Thursday, May 22, 2014
The Demolished Man by Alfred Bester
Author: Alfred Bester
Original Publication Date: March 1952
“But man is not made for defeat," he said. "A man can be destroyed but not defeated.” (Hemingway, 1952)
The human spirit cannot be defeated, but it can be destroyed, in this case, the complete eradication of what you once were, the complete destruction of the psyche, the birth of The Demolished Man.
Awarded the first ever Hugo Awards in 1953,The Demolished Man is considered to have had an extensive impact to the genre that rippled through the ages especially in the cyberpunk generation. But 62 years after it first came out, reading it today felt worn-out and clichéd, I guess in the science fiction genre, it just got ‘old’.
An idea similarly grounded to that of Philip K. Dick’s The Minority Report, The Demolished Man operates in a world where crime is but a concept thanks to Espers, individuals who are capable of ESP, which of course involves reception of information not gained through the recognized physical senses but is sensed with the mind.
No murder, designated as a triple AAA felony, has been committed in over 70 years since the latent capacity for ESP emerged, until a fatal game of Sardine was played in the Beaumont Mansion. The prime suspect, Ben Reich, is the owner of the company, Monarch, second only to the D’Courtney Cartel to its lucrativeness. The victim, Craye D’Courtney, the namesake and owner of the most profitable cartel, had his head blown off by an unknown weapon. Enter Lincoln Power, a 1st class Esper and Prefect of the Police Psychotic Division who investigates the historic murder case which inevitably leads him to a collision course and hunting expedition for the world-shaker Ben Reich. Voila! You have The Demolished Man.
I am arguably compelled to label this as a mystery, police, and investigative novel rather than a sci-fi book. Really, the plot is all about the investigation of the murder, the search for evidence, and the incarceration of the criminal. This is a mystery novel done the science fiction way. But that aspect was actually the fun enjoyable part of the book. The morally challenged banters, the deceptive maneuverings, and the cunning and shrewd exchanges between Reich and Powell were exhilarating.
Of course, the concept of intent versus positive act in crimes was included in this book, albeit it was not played out as well or as extensively as was done in The Minority Report.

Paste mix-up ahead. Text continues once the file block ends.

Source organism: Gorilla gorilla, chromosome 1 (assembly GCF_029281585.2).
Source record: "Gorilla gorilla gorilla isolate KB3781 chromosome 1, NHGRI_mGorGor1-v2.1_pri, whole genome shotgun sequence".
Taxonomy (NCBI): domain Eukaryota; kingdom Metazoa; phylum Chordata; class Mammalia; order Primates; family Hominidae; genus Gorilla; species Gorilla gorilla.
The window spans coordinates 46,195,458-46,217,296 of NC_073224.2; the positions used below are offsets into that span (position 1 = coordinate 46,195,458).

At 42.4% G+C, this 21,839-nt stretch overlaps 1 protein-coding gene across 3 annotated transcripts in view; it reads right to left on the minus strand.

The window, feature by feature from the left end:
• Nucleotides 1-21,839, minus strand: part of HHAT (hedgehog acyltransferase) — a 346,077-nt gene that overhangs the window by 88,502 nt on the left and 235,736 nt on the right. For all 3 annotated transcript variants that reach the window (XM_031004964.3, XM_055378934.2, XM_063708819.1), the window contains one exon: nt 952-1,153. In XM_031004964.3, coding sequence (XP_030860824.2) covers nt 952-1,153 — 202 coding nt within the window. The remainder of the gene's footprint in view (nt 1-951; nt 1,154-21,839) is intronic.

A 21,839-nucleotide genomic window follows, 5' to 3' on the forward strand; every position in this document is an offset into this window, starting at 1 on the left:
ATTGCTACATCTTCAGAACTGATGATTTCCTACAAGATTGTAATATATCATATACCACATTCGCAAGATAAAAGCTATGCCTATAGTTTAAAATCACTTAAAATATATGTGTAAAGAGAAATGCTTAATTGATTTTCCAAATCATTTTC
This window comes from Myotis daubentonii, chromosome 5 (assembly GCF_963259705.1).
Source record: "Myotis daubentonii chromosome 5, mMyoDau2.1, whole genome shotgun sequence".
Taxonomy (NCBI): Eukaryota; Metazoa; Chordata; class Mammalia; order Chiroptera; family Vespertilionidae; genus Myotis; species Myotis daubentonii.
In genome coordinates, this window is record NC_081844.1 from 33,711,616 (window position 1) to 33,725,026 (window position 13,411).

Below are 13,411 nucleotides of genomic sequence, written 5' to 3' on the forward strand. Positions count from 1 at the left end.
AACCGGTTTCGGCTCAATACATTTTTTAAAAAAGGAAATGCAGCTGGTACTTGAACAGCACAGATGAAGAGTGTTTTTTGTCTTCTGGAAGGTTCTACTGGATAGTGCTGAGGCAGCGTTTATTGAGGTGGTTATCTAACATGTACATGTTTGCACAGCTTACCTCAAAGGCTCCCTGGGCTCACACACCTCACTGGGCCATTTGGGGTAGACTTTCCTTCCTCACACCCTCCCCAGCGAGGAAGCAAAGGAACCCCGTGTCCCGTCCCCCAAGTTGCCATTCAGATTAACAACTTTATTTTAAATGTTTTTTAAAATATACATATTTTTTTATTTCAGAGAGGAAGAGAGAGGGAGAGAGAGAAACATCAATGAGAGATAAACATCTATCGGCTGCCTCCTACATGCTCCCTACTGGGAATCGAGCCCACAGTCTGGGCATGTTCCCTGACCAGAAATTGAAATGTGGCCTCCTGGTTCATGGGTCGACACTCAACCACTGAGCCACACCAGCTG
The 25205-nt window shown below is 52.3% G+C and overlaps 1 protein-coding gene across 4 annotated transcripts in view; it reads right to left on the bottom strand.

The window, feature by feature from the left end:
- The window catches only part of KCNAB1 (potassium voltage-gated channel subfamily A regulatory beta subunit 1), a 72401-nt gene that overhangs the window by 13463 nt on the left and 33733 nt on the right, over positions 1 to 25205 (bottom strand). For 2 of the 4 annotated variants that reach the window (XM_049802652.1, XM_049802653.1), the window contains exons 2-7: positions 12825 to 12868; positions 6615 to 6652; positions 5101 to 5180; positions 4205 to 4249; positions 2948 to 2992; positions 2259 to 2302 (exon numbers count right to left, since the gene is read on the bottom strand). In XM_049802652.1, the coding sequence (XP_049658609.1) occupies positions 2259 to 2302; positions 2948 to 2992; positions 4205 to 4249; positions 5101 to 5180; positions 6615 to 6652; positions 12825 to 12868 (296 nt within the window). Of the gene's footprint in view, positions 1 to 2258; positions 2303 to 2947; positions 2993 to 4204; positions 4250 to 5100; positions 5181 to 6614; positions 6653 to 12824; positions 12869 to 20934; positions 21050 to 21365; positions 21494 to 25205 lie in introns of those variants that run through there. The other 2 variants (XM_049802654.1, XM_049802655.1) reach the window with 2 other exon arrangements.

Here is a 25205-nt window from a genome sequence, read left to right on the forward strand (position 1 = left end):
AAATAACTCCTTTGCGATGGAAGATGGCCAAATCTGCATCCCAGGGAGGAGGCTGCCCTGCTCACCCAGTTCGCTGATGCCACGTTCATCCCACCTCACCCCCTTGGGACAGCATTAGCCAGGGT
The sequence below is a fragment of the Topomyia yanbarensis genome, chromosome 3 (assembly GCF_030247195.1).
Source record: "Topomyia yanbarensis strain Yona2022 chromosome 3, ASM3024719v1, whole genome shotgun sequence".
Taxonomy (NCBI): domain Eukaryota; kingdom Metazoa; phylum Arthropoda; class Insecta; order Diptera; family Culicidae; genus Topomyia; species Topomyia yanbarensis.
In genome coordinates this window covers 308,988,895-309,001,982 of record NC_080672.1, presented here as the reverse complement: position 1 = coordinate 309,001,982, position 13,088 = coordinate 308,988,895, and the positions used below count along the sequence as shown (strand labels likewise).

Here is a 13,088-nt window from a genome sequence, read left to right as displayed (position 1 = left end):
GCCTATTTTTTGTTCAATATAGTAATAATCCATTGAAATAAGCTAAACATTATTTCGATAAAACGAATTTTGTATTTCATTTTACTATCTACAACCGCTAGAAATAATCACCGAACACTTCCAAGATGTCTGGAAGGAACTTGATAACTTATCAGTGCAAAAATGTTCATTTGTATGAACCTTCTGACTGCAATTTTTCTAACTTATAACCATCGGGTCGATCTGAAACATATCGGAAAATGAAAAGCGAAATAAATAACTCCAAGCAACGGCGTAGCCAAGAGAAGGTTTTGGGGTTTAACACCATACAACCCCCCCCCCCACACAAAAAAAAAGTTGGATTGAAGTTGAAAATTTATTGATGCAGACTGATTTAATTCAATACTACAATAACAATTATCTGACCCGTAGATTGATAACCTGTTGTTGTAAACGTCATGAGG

What I failed to appreciate however was how Bester chose to lay down his world building and science fiction elements, his style.
For example, the explanation of the varying levels of Esper classification was carried out in a rough unrealistic fashion.
“First, the background, Mr. Reich: There are approximately one hundred thousand (100,000) 3rd Class Espers in the Esper Guild. An Esper 3 can peep the conscious level of a mind---can discover what a subject is thinking at the moment of thought. A 3rd is the lowest class of telepath. Most of Monarch's security positions are held by 3rds. We employ over five hundred...” (15)
The instance above plays out when Reich turns to one of his employees, but the facts therein stated are not the things an owner/CEO does not know when he runs and owns a company that employ Espers. What happens here is that Bester directly laid down the ideas thread bare, without any effort at subtly building his world. This instance is repeated again when he tried to connive with one of his Esper employees to which in response he gets this;
“You don't understand. We're born in the Guild. We live with the Guild. We die in the Guild. We have the right to elect Guild officers, and that's all. The Guild runs our professional lives. It trains us, grades us, sets ethical standards, and sees that we stick to them. It protects us by protecting the layman, the same as medical associations. We have the equivalent of the Hippocratic Oath. It's called the Esper Pledge. God help any of us if we break it... as I judge you're suggesting I should.”(19)
The point is, these are things that are not introduced through a normal conversation, they made certain characters stupid and seemingly oblivious to the operative facts of the world they were supposed to be living in.
Another aspect of Bester’s style that bothered me was how he transitioned between scenes in his story. They felt rough at times and I experienced this momentary feeling of displacement and surprise that I’m reading another unrelated scene.
It was okay (2.5 Stars), but I will not recommend it to people when they ask me about sci-fi books. Instead, why not read the Hyperion Cantos and have a science fiction experience of a lifetime. And please do forgive me for using Hemingway as attention step for this review. :)
This book form part of my HUGO AWARDS reading list.